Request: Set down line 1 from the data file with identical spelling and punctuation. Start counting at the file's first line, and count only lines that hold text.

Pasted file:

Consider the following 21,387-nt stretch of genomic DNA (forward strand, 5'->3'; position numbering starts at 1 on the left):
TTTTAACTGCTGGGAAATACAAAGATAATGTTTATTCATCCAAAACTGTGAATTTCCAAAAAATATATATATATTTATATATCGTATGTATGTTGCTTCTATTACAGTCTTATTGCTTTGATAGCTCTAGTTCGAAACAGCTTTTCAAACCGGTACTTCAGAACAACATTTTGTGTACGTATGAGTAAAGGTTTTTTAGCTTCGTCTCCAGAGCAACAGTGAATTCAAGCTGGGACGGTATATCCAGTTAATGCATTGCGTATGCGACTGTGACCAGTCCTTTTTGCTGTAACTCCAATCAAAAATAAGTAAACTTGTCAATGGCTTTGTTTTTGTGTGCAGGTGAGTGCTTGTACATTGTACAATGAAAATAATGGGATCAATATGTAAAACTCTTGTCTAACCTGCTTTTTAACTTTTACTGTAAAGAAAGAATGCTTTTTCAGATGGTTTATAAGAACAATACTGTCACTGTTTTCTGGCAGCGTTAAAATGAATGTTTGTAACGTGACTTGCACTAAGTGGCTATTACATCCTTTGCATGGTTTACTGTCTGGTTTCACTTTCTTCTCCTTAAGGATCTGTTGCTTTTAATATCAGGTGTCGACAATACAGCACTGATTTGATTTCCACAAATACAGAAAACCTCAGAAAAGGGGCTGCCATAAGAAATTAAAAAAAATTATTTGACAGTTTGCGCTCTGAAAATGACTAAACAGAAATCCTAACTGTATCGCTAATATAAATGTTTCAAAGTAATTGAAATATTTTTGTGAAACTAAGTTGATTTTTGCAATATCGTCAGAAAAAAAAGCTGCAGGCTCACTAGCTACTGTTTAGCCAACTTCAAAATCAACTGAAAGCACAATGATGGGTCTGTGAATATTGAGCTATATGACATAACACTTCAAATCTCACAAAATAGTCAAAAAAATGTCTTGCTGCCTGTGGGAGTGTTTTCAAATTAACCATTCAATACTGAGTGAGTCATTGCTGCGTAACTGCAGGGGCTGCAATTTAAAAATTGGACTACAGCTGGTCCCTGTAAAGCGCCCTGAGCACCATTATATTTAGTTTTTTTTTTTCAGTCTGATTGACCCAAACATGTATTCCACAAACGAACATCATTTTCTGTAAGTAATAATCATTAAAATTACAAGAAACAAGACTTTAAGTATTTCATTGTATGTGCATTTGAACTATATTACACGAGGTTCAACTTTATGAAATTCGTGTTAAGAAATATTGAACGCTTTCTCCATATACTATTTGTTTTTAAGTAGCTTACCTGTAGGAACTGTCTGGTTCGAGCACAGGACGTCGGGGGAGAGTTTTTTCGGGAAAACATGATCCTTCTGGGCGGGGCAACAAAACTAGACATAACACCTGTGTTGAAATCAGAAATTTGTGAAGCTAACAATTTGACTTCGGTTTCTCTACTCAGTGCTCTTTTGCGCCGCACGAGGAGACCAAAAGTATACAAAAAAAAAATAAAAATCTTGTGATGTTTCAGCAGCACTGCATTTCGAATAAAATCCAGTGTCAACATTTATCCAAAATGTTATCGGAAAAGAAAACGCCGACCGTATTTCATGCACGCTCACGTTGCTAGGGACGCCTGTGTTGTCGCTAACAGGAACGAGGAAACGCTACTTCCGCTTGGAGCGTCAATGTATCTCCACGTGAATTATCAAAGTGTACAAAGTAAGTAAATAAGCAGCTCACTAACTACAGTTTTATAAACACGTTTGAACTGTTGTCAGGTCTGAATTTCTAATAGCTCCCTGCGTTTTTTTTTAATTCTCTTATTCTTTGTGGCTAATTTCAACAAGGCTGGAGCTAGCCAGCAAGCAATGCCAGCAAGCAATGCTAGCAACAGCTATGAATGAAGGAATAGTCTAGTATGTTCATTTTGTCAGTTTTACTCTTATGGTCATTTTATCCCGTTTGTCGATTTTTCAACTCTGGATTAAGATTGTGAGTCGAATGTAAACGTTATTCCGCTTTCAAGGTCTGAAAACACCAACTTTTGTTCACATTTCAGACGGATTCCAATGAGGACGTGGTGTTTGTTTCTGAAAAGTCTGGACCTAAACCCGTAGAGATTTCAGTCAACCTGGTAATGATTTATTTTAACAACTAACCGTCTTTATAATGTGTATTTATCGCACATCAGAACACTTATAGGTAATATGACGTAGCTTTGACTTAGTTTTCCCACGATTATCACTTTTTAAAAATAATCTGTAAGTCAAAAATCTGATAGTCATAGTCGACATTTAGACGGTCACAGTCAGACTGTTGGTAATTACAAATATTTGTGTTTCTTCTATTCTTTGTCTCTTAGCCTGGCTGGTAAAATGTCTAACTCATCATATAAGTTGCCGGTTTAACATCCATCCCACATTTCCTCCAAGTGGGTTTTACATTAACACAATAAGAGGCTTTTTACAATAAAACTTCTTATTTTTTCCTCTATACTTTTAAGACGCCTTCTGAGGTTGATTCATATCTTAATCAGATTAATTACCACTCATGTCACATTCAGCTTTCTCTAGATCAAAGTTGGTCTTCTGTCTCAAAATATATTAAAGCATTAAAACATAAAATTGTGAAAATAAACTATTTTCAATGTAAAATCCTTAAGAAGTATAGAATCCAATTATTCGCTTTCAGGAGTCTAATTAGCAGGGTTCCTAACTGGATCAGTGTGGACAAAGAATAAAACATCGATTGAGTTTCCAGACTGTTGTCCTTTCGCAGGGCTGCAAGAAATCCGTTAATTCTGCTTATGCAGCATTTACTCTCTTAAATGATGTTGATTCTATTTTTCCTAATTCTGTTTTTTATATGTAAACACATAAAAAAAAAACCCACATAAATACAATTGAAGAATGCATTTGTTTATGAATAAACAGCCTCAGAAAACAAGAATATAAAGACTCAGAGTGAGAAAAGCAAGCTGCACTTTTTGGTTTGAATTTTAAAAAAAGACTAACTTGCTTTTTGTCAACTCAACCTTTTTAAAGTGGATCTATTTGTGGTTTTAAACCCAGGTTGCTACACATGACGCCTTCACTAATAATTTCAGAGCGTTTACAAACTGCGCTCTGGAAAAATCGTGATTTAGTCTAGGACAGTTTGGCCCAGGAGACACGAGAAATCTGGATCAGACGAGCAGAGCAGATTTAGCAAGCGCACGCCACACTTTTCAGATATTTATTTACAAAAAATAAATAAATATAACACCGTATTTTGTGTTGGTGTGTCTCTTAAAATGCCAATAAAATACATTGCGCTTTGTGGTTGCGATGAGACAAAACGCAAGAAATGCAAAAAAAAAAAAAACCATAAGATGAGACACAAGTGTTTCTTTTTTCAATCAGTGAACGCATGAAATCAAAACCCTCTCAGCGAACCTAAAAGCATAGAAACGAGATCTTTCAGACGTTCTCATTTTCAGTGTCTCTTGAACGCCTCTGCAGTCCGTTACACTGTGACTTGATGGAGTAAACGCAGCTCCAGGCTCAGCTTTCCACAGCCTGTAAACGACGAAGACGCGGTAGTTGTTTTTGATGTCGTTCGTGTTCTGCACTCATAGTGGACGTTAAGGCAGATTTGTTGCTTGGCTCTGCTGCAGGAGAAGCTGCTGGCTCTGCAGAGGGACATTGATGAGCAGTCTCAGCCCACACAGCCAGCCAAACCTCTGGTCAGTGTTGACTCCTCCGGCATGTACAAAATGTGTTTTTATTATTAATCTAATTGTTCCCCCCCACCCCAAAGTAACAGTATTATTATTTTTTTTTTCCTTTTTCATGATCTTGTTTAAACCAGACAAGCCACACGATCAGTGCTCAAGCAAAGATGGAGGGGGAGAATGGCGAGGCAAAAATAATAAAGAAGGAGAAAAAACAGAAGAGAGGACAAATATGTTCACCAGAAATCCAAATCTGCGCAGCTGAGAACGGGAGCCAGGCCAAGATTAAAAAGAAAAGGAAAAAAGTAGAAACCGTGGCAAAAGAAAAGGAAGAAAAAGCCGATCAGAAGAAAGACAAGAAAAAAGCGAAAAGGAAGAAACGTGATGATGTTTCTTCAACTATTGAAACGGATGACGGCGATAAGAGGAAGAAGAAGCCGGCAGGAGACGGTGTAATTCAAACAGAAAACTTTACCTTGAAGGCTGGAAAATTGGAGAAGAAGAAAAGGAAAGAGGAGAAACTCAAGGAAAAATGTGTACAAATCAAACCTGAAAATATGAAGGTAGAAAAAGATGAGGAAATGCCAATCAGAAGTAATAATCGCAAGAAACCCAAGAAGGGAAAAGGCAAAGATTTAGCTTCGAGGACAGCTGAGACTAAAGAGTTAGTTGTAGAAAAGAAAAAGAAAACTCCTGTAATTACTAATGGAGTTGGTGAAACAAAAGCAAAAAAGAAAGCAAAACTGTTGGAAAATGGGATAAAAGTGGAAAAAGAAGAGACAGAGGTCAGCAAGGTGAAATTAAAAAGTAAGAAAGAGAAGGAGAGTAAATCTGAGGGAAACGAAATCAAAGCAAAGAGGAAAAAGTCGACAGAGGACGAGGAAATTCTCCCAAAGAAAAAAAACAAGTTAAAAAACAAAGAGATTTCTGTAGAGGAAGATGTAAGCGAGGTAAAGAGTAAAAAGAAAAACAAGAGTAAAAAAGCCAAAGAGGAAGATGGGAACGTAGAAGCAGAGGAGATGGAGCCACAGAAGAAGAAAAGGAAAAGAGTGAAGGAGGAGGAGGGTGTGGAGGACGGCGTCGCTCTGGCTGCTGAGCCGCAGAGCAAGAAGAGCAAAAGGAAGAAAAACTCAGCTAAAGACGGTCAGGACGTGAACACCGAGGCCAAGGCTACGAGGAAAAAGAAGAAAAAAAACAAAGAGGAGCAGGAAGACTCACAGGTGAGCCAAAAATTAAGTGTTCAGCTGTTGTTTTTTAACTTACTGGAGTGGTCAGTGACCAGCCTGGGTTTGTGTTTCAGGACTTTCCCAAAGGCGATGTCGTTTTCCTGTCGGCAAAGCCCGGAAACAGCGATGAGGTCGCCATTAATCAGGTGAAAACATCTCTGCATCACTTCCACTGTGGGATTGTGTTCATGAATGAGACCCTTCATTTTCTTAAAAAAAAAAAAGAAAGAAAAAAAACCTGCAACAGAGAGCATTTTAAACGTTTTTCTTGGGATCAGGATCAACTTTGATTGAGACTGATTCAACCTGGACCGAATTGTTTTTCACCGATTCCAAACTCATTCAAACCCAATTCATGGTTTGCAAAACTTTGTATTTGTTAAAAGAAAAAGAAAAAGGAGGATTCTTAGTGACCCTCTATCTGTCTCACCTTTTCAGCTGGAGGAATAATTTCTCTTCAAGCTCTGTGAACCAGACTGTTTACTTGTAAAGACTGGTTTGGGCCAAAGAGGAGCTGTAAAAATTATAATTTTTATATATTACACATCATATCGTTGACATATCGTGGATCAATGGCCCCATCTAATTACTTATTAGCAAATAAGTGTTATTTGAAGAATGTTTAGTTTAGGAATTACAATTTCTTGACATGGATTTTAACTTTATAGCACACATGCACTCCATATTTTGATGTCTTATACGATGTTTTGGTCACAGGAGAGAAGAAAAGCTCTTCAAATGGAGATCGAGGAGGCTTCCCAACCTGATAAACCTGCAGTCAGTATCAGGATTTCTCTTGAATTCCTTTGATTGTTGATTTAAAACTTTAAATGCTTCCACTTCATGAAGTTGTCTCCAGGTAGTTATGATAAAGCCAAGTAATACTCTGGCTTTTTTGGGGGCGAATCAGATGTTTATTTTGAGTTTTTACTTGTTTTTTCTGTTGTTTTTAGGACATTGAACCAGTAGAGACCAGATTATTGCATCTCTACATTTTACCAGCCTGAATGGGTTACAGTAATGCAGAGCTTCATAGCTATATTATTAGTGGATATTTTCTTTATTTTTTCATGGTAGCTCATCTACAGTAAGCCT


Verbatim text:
Consider the following 21,387-nt stretch of genomic DNA (forward strand, 5'->3'; position numbering starts at 1 on the left):